The Cambridge Companion to Newton

By I. Bernard Cohen; George E. Smith | Go to book overview

BIBLIOGRAPHY

The first part of this bibliography lists Newton's writings in three groups: those published in his lifetime, works published posthumously during the first decades after he died, and edited collections of his papers. Although the works Newton published in his lifetime were monumental in their impact, after the initial flurry provoked by his first two papers on optics, they were few in number both by our standards and by those of his time, comprising a small fraction of his surviving writings. Extensive publication of his remaining papers and manuscripts began only in the 1950s and is still continuing. Through the extraordinary effort of D. T. Whiteside, Newton's mathematical papers, including work in mathematical physics, have been gathered into eight volumes, stretching from his undergraduate years in Cambridge until his final decade. One volume of his optical writings is now in print, and the second volume will soon appear. Efforts continue on compiling and publishing his writings in chemistry and alchemy, almost none of which has ever been put into print; these include detailed recordings of a vast array of experiments Newton personally conducted. Efforts are also under way on his theological manuscripts, the majority of which became available only after they were deposited as the Yahuda Papers in the Jewish National and University Library in Jerusalem. Beyond these efforts, with Cambridge University's purchase now completed, the Earl of Macclesfield Collection of Newton's papers should soon be open to general scholarly examination for the first time. The next few decades will therefore be adding significantly to the list of Newton's printed works.

The second part of the bibliography provides a selection of notable writings on Newton, separated into groups corresponding to the major areas of his intellectual endeavors. Our selection is limited to works in English, omitting many outstanding studies in French and German. It also concentrates on comparatively recent works. One reason for this is the thorough listing in Newton and Newtoniana 1672–1675: A Bibliography published by Peter Wallis and Ruth Wallis in 1977, to which readers can turn to survey earlier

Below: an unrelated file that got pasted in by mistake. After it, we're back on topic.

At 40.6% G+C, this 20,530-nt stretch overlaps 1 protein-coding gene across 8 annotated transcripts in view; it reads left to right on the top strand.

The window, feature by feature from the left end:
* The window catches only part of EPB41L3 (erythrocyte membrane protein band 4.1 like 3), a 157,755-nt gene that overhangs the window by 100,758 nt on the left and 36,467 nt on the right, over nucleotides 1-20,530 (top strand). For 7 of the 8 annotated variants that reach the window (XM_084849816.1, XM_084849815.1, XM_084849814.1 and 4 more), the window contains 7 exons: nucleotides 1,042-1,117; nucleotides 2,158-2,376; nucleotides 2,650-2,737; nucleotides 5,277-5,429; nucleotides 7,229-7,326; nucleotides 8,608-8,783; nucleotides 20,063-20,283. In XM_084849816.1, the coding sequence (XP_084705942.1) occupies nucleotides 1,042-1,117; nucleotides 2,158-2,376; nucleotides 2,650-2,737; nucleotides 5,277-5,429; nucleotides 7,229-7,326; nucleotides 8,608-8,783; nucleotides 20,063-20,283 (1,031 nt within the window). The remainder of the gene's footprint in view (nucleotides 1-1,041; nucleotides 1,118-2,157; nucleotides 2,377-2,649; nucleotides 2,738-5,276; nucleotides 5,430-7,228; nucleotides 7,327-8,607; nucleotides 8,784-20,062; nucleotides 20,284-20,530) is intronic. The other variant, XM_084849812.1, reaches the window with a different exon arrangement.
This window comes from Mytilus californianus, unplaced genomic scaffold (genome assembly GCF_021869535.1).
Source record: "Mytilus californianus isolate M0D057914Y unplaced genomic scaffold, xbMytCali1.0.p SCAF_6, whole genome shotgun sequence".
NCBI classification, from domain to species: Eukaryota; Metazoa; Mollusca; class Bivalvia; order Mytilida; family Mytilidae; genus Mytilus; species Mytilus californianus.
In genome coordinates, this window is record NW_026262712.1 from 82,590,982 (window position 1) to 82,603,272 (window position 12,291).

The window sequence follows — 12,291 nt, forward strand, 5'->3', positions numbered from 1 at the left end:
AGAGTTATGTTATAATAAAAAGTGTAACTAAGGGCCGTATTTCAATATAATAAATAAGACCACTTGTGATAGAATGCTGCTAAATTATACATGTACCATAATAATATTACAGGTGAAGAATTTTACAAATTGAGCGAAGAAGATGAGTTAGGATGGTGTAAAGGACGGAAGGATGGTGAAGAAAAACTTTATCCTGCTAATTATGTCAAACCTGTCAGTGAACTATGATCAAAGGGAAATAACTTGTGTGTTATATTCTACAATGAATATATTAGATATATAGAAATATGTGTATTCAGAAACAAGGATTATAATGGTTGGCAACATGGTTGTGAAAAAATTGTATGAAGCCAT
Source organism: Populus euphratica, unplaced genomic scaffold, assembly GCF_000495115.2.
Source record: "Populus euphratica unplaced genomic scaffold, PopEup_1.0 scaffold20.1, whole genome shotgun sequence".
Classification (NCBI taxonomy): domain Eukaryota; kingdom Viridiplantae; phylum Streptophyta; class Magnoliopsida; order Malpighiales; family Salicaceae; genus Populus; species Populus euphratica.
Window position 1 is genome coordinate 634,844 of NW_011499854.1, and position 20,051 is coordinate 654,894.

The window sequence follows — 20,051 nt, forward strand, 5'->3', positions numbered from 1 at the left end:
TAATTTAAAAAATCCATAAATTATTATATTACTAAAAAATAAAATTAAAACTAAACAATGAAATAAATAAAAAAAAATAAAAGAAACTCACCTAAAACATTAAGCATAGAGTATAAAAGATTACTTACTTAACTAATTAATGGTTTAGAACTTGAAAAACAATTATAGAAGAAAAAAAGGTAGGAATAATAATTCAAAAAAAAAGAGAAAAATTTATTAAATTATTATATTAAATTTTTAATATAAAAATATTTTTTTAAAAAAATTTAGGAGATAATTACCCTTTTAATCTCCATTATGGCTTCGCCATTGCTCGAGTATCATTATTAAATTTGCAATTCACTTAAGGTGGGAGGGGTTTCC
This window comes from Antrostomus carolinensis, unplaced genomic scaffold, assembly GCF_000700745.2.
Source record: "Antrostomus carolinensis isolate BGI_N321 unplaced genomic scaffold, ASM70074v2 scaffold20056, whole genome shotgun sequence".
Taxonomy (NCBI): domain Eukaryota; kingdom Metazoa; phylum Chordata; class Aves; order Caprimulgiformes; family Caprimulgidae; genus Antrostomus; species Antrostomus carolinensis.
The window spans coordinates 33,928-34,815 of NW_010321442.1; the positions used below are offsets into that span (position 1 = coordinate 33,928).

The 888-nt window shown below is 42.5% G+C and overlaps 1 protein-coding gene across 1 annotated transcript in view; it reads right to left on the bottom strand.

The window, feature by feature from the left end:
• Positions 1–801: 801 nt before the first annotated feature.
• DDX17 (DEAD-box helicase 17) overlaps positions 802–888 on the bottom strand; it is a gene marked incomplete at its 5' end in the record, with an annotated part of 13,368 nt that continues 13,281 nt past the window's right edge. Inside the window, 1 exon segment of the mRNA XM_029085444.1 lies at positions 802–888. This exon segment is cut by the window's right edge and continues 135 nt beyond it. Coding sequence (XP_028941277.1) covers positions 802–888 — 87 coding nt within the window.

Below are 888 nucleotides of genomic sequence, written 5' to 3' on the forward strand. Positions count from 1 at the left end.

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The Cambridge Companion to Newton
Table of contents

Table of contents

  • Title Page *
  • Contents v
  • Figures vii
  • Contributors ix
  • Preface xiii
  • Introduction 1
  • Notes *
  • 1 - Newton's Philosophical Analysis of Space and Time 33
  • Notes *
  • 2 - Newton's Concepts of Force and Mass, with Notes on the Laws of Motion 57
  • Notes *
  • 3 - Curvature in Newton's Dynamics 85
  • Notes *
  • 4 - The Methodology of the Principia 138
  • Notes *
  • 5 - Newton's Argument for Universal Gravitation 174
  • Notes *
  • 6 - Newton and Celestial Mechanics 202
  • Notes *
  • 7 - Newton's Optics and Atomism 227
  • Notes *
  • 8 - Newton's Metaphysics 256
  • Notes *
  • 9 - Analysis and Synthesis in Newton's Mathematical Work 308
  • Notes *
  • 10 - Newton, Active Powers, and the Mechanical Philosophy 329
  • Notes *
  • 11 - The Background to Newton's Chymistry 358
  • Notes *
  • 12 - Newton's Alchemy 370
  • Notes *
  • 13 - Newton on Prophecy and the Apocalypse 387
  • Notes *
  • 14 - Newton and Eighteenth-Century Christianity 409
  • Notes *
  • 15 - Newton Versus Leibniz: from Geometry to Metaphysics 431
  • Notes *
  • 16 - Newton and the Leibniz-Clarke Correspondence 455
  • Notes *
  • Bibliography 465
  • Index 481
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